Chronic pain prevents you from truly living. The unfortunate aspect of traditional pain treatment is that it is only partially helpful and frequently leads to opiate addiction. Patients with chronic pain can qualify for MMJ because research has shown that medical marijuana is effective in treating symptoms.

Clinical trials have found that medical marijuana is helpful in relieving pain and has fewer negative side effects than other medications. You can access a medical cannabis card at

How Medical Marijuana May Help Patients with Chronic Pain

Medical marijuana has become a much more popular alternative to traditional pain relievers, such as opioids. Certain varieties of chronic pain, such as pain caused by nerve damage and inflammation, may be relieved by medical marijuana.

By interacting with the body’s natural cannabinoid receptors and lowering pain receptors and perception, THC in medical marijuana may serve to relieve pain. Chronic pain caused by systemic inflammation, such as rheumatoid arthritis, may also be alleviated by medical marijuana’s anti-inflammatory characteristics.

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What is Chronic Pain?

Pain that lasts longer than three to six months is categorized as chronic. It’s pain that lasts longer than usual following a sickness, injury, or surgery. It can also be discomfort that comes as a result of a long-term (chronic) illness, such as arthritis.

It’s possible that chronic pain will come and go. It might also be continual. It may cause people to be unable to work, eat well, engage in physical exercise, or simply enjoy life.

Chronic pain is a serious medical problem that can and should be addressed.

Causes of Chronic Pain

Pain originates in nerve cells under the skin as well as in organs all throughout the body. When you’re unwell, wounded, or have other issues, these nerve cells convey instructions to the spinal cord via neural pathways. The message is subsequently sent to the brain.

Chronic pain can be caused by a variety of factors. It might have started as a result of a sickness or an injury. You may have recovered, but the pain lingered. There might also be a long-term source of pain, such as arthritis or cancer. Many people experience chronic pain without having experienced an accident or sickness in the past.

Chronic pain can be caused by a variety of factors. The following are a few of the most common:

  • Previous surgery
  • An old injury
  • Infection
  • Diseases such as diabetes
  • Nerve damage
  • Back injury
  • Arthritis
  • Migraine or other headaches
  • Fibromyalgia
  • Cancer
  • Depression and stress can make chronic pain symptoms worse. In some cases, a cause for the pain can’t be found.

Who is at risk for chronic pain?

If any of the following statements apply to you, you’re more likely to acquire chronic pain:

  • Long-term opioid use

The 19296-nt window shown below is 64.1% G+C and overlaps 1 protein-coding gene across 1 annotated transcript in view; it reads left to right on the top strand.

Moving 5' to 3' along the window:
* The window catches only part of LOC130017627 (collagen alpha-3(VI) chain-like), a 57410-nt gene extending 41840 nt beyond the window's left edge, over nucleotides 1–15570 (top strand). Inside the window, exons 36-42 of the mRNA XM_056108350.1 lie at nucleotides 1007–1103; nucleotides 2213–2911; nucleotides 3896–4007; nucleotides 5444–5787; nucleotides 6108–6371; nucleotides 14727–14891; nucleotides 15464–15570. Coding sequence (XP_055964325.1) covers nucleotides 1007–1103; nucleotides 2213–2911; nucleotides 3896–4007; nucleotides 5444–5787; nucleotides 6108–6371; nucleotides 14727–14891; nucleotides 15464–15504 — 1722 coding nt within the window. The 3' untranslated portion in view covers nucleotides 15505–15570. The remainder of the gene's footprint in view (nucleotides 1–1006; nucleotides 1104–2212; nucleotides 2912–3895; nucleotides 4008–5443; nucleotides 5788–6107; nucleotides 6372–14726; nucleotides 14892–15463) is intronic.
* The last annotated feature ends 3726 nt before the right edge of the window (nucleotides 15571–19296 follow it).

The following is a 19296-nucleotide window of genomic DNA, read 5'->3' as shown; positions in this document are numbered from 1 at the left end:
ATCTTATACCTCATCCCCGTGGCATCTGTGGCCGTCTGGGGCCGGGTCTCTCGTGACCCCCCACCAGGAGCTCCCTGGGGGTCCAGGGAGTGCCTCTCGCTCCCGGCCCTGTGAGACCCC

• Older age
  • Your expectations and fears
  • Social problems
  • Pain-related treatment in the past that wasn’t successful
  • Mental health or behavior issues
  • A family history of chronic pain might also enhance your chances of getting chronic pain-related health issues. Frequent headaches, inflammatory illnesses, and fibromyalgia are among them.

Symptoms of Chronic Pain

Symptoms of chronic pain include:

  • Pain ranging from mild to severe that does not go away
  • Shooting, burning, aching, or electrical pain is a common symptom.
  • Mild aches, pains, tightness, and stiffness

Chronic pain may have an impact on practically every aspect of your life. Pain might affect your sleep, emotions, activity level, and energy level.

Treatment for Chronic Pain

Chronic pain can be reduced with treatment. Pain can often become less intense, occur less frequently, and interfere less with your everyday activities. Chronic pain is frequently managed with a mix of medications, treatments, and lifestyle modifications.

  • OTC (over-the-counter) medications are those that may be purchased without a prescription. Non-steroidal anti-inflammatory medicines (NSAIDs), aspirin, ibuprofen, and acetaminophen are examples.
  • Pain relievers with prescription. Opioids are among them, and they may be required for pain relief that is more effective than over-the-counter medications. These medications have the potential to be misused. They may also have unfavorable and perhaps fatal adverse effects.
  • Antidepressants on prescription. These drugs work by raising the amount of naturally occurring neurotransmitters like serotonin and norepinephrine.

Other treatments are available. Meditation, yoga, physical and occupational therapy, biofeedback, massage, and acupuncture are all effective ways to treat chronic pain.

Medical Marijuana as an Alternative Treatment for Chronic Pain

According to the National Institutes of Health’s National Center for Complementary and Integrative Health, about 50 million Americans suffer from considerable chronic or severe pain. A rising number of recent studies have found that medical marijuana is effective for both pain relief and pain management.

Patients suffering from chronic pain due to a variety of conditions or diseases who want to learn more about natural alternative treatments can acquire a medical marijuana recommendation from a medical marijuana doctor at